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How I wrote How to Spot Dishonest Arguments the way I did and why

How I wrote this book the way I did and why

I was on the debate team freshman year at West Point. It apparently affected more than I realized at the time. And West Point in general engenders increased respect for the usefulness of rules. You’ve probably heard of Robert’s Rules of Order. They were written by Brigadier General Henry Martyn Robert, West Point Class of 1857.

Robert’s Rules apply to the conduct of meetings where dozens or hundreds of people are participating. I read them as research for this book, but they are too formal for the purposes of this book. They are mainly about creating a written policy in a large meeting. Who gets to talk and in what sequence and how votes are conducted along the way. You see these sorts of rules in the House and Senate and in student-council or other town hall type meetings.

This book is more about debates you see on Facebook, on TV cable news shows, in politics, in court rooms, around the water cooler at work, in a college dorm or class room, or a bar.

The problem is that the vast majority of what you hear in such debates are dishonest tactics. The further problem is that most people don’t recognize that they are dishonest. They think they are normal. After you read this book, you will recognize them as dishonest.

This book ought to be a sort of style manual for cable TV and other debate discussions. Style manuals are used by periodicals to tell all the writers and editors how they punctuate and spell and what voice to speak in and so forth. What TV and radio debate hosts do now is too dishonest and unruly. They regard intellectually-dishonest debate tactics as part of the “game” they are broadcasting.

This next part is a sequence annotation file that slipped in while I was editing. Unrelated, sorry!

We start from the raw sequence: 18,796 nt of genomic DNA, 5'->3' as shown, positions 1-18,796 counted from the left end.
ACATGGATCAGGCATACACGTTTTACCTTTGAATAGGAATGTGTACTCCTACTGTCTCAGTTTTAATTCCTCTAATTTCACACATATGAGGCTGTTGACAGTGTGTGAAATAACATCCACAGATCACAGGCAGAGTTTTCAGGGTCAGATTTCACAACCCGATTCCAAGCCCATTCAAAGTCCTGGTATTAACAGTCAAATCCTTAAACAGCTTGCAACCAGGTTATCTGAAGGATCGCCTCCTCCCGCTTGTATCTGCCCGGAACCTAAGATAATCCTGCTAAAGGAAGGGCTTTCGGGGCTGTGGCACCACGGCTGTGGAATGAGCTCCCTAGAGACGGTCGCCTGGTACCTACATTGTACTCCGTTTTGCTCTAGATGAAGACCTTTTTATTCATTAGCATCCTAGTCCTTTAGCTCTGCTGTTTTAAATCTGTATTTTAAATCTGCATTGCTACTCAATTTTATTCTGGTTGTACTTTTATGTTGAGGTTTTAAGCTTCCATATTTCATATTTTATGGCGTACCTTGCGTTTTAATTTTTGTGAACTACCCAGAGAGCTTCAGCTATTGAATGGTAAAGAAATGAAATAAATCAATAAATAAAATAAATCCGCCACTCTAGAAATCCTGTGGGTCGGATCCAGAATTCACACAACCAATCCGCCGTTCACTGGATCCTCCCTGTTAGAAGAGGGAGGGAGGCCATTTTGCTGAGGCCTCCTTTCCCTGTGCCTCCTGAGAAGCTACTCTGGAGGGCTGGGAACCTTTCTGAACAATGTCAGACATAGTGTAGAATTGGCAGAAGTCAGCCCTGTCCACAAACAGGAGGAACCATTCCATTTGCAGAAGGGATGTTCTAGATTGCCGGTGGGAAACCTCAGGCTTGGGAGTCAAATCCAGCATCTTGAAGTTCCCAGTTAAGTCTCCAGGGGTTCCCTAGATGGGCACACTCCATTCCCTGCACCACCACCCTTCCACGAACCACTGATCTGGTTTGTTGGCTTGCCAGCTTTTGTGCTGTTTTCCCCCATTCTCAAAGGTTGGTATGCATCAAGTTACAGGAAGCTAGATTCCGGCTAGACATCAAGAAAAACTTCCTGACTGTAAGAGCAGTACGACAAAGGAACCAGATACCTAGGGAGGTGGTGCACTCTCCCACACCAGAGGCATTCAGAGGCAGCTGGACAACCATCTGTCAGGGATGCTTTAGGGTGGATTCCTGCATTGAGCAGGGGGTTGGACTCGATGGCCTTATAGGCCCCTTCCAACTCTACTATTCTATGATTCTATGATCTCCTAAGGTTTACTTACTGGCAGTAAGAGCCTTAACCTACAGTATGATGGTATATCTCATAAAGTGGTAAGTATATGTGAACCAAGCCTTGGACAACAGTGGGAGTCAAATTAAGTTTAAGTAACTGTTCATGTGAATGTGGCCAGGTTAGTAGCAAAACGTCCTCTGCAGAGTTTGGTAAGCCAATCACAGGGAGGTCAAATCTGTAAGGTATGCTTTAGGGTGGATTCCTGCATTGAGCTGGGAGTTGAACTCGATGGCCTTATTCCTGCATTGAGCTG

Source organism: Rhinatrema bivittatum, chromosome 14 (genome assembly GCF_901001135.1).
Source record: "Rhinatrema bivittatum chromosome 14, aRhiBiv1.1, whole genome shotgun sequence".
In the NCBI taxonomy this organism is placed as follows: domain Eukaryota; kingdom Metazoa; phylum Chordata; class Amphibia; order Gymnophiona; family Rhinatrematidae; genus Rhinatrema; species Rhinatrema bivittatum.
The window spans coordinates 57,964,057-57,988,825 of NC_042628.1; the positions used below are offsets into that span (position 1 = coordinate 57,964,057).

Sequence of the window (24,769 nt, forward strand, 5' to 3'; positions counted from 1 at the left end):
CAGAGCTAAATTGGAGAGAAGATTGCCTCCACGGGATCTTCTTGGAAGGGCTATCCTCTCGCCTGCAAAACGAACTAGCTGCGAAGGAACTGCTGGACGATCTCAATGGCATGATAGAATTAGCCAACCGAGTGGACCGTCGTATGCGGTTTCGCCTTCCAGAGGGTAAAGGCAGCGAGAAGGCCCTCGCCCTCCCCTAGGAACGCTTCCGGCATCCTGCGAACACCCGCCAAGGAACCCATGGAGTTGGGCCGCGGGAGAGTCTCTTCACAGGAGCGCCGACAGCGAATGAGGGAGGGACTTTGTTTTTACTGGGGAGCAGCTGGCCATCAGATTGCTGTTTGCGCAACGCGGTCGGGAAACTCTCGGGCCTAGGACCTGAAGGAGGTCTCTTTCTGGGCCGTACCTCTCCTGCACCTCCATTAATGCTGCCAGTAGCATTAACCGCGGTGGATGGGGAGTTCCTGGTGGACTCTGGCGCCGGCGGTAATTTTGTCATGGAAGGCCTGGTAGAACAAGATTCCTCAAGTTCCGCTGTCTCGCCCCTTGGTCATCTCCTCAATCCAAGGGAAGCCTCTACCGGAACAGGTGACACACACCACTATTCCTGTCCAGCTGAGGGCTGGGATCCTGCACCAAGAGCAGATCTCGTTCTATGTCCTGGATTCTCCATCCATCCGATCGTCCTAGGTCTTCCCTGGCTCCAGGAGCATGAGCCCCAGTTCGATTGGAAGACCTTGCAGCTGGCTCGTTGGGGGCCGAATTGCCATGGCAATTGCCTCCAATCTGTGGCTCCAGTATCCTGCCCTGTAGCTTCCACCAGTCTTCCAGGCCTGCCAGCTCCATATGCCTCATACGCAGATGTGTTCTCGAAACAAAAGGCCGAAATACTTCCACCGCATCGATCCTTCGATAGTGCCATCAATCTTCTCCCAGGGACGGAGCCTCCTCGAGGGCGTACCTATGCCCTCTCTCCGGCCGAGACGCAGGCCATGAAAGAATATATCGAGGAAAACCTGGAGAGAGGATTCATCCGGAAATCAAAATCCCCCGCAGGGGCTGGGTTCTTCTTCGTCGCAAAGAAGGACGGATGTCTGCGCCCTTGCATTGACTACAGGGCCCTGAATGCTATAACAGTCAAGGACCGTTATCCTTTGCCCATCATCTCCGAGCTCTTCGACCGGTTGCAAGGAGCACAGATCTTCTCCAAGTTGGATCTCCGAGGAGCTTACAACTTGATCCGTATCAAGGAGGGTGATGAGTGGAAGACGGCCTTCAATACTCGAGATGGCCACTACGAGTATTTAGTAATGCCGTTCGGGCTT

Furthermore, “style manual” is not strong enough. This book sets for the rules that ought to be adhered to in debates. I am very fond of the Federal Rules of Evidence (FRE). I commend many of them to you in this book. My book expands the list because the FRE are too limited.

It is also like a code of ethics. Journalists and lawyers are supposed to be professionals and professionals purport to be ethical. They also claim to be seekers of truth. If you applied the rules in this book to the typical TV-cable program debate, and bleeped the violations, most of the show would be bleeped out.

And if the shows do not adopt my rules or rules like them, you can use my rules to judge the integrity of the journalists in question. They all claim to be honest. Hardly any actually are. Yet they get all uppity if you accuse them of “fake news” or lying. This book will enable you to cite the exact honesty rules they are violating.

Cable TV and other news media have recently made a big display of fact checkers. Bravo! They also have sometimes had a body language checker. Okay, but that’s a bit subjective. And they have legal checkers to say what the law is relevant to the subject being discussed. Excellent.